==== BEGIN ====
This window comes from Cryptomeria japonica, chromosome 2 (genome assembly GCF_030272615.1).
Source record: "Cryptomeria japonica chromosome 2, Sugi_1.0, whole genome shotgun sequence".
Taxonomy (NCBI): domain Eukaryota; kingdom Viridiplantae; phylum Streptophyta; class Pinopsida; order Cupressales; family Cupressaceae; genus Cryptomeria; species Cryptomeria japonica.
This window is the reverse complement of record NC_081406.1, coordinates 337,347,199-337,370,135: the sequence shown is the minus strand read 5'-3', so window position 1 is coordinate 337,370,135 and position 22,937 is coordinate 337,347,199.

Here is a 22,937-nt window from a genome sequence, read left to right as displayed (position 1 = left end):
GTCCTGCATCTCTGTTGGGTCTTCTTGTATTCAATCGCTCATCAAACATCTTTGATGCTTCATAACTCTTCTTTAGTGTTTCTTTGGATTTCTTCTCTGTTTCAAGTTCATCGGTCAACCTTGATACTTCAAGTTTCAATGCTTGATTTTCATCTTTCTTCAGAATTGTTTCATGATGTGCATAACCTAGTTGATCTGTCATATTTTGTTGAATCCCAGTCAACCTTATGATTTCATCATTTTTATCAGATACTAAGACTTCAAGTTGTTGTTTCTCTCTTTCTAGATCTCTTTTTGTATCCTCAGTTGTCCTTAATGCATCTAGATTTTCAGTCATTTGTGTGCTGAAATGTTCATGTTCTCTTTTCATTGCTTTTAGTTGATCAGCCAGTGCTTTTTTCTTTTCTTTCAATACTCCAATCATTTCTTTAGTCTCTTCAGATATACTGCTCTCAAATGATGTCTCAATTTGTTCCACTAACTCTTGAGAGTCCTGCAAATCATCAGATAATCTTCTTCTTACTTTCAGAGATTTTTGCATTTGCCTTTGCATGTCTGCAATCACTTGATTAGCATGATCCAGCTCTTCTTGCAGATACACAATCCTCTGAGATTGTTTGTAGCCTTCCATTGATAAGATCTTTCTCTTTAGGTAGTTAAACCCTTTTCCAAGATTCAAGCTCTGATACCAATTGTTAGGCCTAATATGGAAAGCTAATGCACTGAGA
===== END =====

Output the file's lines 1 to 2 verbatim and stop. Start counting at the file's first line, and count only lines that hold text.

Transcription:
This window comes from Cryptomeria japonica, chromosome 2 (genome assembly GCF_030272615.1).
Source record: "Cryptomeria japonica chromosome 2, Sugi_1.0, whole genome shotgun sequence".